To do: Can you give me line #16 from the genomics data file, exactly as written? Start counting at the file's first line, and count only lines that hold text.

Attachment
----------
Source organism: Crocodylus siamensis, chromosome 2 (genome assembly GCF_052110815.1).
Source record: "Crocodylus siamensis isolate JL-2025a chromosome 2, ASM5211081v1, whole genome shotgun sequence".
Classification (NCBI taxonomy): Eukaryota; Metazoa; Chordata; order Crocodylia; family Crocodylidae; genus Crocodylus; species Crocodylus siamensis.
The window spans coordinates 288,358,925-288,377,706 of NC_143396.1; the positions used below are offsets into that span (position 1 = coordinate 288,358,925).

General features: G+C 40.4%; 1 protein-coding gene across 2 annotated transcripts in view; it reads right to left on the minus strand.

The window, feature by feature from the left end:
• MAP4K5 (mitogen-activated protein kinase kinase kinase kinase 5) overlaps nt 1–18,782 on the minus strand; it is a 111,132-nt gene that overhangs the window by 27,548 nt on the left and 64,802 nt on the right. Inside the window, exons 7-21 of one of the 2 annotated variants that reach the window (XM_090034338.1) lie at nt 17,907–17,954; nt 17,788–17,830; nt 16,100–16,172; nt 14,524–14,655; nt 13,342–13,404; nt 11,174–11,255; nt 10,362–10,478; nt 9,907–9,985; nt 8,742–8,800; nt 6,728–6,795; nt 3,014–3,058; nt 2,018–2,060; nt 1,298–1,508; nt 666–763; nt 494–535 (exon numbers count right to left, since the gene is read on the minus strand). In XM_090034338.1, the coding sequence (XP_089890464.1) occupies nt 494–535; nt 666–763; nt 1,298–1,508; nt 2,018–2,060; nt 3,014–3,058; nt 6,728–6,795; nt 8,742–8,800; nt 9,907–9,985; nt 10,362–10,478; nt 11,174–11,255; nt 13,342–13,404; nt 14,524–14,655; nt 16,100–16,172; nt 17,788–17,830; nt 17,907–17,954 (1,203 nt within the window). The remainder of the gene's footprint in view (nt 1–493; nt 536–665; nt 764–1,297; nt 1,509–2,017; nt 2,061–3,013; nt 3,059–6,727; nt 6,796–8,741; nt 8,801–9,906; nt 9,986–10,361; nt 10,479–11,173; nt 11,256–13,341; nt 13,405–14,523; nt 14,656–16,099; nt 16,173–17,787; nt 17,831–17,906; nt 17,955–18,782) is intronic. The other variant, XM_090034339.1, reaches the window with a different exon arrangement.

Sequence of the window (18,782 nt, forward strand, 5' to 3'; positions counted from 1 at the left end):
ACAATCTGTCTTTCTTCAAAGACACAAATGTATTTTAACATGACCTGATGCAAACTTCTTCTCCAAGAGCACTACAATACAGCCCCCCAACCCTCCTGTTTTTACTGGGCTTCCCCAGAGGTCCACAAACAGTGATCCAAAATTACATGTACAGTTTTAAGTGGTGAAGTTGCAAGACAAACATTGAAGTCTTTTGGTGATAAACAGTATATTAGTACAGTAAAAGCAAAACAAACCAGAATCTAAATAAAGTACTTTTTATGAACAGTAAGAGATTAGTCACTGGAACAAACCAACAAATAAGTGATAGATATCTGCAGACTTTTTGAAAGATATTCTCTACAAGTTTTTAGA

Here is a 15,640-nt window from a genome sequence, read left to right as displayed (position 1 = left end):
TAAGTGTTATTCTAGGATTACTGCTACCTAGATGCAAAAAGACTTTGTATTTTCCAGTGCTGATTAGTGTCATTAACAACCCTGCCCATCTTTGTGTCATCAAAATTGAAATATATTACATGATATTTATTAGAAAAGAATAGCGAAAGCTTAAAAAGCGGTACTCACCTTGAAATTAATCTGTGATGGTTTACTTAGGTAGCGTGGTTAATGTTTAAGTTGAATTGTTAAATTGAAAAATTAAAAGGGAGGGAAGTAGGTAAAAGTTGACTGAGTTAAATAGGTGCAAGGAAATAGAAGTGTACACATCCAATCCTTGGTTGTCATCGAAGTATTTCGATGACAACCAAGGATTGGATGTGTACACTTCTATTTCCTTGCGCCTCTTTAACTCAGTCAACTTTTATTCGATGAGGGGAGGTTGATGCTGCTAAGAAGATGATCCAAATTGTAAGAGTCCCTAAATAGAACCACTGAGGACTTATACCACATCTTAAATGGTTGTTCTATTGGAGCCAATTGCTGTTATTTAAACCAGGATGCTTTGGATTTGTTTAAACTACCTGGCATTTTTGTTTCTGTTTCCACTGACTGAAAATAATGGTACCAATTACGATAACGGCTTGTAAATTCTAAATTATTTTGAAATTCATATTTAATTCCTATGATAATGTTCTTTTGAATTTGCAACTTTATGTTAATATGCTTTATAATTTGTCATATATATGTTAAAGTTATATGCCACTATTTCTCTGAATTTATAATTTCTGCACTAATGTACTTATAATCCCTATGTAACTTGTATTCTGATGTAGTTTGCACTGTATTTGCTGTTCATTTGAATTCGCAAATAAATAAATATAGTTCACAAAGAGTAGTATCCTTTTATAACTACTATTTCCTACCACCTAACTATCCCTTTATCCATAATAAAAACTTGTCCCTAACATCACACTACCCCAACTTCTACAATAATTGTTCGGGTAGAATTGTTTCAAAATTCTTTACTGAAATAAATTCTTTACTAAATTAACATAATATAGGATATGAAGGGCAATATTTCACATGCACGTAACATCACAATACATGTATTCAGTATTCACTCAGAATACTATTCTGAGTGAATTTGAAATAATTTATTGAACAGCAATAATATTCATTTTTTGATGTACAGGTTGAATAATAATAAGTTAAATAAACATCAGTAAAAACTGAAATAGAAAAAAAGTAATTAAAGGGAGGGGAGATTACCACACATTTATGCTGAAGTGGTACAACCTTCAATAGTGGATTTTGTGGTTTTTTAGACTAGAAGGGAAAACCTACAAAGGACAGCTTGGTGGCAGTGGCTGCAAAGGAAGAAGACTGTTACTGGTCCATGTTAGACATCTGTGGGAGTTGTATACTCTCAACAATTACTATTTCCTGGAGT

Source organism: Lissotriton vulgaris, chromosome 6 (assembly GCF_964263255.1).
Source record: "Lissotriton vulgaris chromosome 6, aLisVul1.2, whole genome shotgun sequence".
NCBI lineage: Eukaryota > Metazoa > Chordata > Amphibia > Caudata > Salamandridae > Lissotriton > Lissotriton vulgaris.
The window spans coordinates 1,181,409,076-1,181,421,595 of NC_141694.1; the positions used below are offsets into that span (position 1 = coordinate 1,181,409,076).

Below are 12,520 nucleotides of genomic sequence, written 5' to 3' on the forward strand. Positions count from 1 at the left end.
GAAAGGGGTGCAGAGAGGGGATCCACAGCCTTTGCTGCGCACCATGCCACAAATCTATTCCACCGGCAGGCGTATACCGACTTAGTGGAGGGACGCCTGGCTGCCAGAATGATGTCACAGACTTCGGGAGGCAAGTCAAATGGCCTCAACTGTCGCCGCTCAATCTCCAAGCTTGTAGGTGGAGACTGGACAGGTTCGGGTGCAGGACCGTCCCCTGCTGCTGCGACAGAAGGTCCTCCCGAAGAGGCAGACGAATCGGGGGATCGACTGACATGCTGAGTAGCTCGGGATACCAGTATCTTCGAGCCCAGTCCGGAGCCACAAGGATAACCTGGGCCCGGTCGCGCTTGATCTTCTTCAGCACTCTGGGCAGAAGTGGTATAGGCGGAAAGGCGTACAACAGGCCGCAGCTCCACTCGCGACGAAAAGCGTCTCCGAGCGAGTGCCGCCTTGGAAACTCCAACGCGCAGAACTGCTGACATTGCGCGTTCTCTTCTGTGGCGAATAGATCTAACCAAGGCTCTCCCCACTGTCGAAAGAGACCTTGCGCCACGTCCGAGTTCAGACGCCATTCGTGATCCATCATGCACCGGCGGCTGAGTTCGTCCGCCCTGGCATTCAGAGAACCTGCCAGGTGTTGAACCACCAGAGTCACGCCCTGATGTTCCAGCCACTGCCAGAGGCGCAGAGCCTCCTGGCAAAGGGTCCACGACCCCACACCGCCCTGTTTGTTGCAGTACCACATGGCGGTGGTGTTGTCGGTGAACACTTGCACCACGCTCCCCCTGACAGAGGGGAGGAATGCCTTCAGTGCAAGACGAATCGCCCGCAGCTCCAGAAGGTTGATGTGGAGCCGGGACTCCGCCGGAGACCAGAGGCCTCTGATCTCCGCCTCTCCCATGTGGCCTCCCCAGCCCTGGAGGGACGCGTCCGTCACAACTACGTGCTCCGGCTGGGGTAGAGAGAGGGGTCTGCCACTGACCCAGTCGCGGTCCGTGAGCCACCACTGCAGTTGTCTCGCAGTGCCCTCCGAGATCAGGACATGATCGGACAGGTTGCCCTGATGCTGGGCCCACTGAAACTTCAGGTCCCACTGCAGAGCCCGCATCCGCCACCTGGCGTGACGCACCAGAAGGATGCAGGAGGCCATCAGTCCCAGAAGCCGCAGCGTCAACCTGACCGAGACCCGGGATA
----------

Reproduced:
Below are 12,520 nucleotides of genomic sequence, written 5' to 3' on the forward strand. Positions count from 1 at the left end.